In addition to the great flatwork answers, I also send them into a small circle at the canter. This will make them slow down and rock back on their own. All you need to do is sit up and be there with your leg and seat (not sitting) and relax your lower back muscles to invite them to slow down, rock back, and take each step. It's very important to not let yourself rush them through the circle. If they break, it's okay and it gives you an idea of exactly how weak they are behind and how much you'll need to help them through the exercise. It's also important not to get tense in your hand. The best explanation I've heard for that is to hold the reins like you are holding a baby bird in your hand: secure enough that you will not drop them but not so tight that you'd crush them.
Adjust your position. By stretching upwards you bring your center go gravity to a smaller, easy to carry point which makes it easier for you horse to balance. Also encourage her to bring her withers upwards to encourage her to rock back on her hind end. If the rider is leaning forward at all it makes it difficult for the horse to learn to rock back also
Shoulder fore and eventually shoulder in. Concentrate on your inside leg and the horse's inside hind leg (you want the inside hind leg to reach for the outside fore) this is a great way to lighten the fore hand in addition to a lot of great exorcises listed by others. If you don't understand shoulder in - some help from a pro with dressage experience may be a good idea. Once you feel the changes shoulder in can make in horse (even a horse with down-hill conformation) you will go to this exorcise frequently. Good luck.
Learn to assist your horse through the transitions as opposed to possibly throwing them off balance - if you stop the horse suddenly , like a car or anything slowing down the weight will get pulled to the front and so your horse will go onto the forehand. Slow downwards and quick upwards transitions help get the horses stepping under. (paraphrasing my coach and living this rn)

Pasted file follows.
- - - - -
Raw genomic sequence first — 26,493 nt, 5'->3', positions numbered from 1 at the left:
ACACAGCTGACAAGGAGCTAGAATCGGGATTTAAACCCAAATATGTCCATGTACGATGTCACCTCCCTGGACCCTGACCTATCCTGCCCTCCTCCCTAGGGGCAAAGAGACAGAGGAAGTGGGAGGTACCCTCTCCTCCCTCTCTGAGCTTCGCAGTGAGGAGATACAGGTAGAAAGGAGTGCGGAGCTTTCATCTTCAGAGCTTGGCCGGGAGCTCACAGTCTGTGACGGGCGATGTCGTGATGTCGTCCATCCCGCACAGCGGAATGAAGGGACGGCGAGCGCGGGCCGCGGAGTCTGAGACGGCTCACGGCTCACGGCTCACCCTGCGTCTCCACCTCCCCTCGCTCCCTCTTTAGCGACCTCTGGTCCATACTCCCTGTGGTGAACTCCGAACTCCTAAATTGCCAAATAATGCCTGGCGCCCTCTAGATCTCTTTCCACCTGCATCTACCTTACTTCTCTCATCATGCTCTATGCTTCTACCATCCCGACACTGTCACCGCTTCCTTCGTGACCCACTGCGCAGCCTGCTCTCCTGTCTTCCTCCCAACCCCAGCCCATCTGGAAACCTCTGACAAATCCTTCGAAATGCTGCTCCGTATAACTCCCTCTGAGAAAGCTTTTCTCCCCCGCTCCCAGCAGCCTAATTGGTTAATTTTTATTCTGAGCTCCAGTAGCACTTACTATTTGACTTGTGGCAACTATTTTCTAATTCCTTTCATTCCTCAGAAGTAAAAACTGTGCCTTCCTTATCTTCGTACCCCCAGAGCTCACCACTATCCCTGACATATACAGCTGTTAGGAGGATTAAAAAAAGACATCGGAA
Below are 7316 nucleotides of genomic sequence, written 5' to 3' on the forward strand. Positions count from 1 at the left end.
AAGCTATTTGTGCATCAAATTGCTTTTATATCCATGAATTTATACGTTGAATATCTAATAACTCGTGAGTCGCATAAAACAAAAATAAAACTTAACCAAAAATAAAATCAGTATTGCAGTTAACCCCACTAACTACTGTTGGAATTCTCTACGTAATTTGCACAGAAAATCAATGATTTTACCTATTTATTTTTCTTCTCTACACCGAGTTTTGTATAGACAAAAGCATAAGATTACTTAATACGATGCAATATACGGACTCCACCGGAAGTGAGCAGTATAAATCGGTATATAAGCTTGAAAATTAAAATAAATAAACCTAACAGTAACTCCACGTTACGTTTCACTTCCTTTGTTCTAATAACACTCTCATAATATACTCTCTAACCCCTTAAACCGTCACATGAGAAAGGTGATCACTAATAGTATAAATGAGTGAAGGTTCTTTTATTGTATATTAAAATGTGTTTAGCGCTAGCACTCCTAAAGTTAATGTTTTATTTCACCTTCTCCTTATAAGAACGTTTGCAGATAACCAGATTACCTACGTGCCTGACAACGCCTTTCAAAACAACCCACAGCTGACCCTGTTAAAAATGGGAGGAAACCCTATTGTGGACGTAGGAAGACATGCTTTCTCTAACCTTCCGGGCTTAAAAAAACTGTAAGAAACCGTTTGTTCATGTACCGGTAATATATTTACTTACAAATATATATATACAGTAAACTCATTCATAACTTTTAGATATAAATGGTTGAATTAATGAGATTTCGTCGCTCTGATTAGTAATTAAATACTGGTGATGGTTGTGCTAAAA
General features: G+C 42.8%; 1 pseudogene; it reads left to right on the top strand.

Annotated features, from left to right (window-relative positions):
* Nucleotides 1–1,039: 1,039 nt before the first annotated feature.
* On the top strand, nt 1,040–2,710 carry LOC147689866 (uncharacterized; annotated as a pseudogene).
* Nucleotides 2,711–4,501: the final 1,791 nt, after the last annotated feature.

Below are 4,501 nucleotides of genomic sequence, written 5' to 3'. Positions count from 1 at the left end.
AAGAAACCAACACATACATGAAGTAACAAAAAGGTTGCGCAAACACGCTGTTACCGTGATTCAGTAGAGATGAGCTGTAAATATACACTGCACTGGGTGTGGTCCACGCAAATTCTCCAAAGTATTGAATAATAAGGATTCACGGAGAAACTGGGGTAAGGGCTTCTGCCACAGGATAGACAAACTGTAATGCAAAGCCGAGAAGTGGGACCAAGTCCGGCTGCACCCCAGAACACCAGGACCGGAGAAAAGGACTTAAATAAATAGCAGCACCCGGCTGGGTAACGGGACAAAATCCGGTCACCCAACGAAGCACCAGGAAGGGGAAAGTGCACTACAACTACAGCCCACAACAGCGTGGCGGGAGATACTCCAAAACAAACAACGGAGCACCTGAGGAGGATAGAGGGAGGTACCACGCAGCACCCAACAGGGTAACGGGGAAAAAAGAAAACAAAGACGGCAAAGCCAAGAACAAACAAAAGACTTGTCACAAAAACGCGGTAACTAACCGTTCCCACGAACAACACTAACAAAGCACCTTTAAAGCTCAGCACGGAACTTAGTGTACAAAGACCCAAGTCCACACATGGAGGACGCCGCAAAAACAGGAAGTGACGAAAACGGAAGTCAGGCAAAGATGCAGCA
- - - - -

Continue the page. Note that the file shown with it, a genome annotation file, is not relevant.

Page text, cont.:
Trotting poles, even some raised a little a great. Also believe it or not, this excercise is in the German school of training. Trot in a circle, at open side, halt, turn on the forehand ½ way (facing the other direction), then trot. And repeat. This helps their inside hind leg come under their belly. Then they can balance on their back legs under the rider and this helps the shoulder become lighter. Also, make sure you sit up and don't grip too much with the reins. Sometimes when I focus so hard on my riding, I get tense in my hands. I hope this helps!
Lots and lots of half halts. Remind her to sit up before she thinks about falling forward. Try half halting every few steps, to get her sitting back and stepping further underneath herself rather than out the front.
As Olivia said, transitions will also be very helpful. While working towards consistent engagement in the hind end, you can also focus on asking that before and during the transitions that you have her balanced and sitting up by half halting.
Lots and lots of transitions up and down all with the hind end engaged and the shoulders light. This is very difficult for a horse so it will not come immediately and will not be consistent until the horse develops the strength and flexibility required to carry and bend those joints. Also trot poles are awesome. You can also lunge in side reins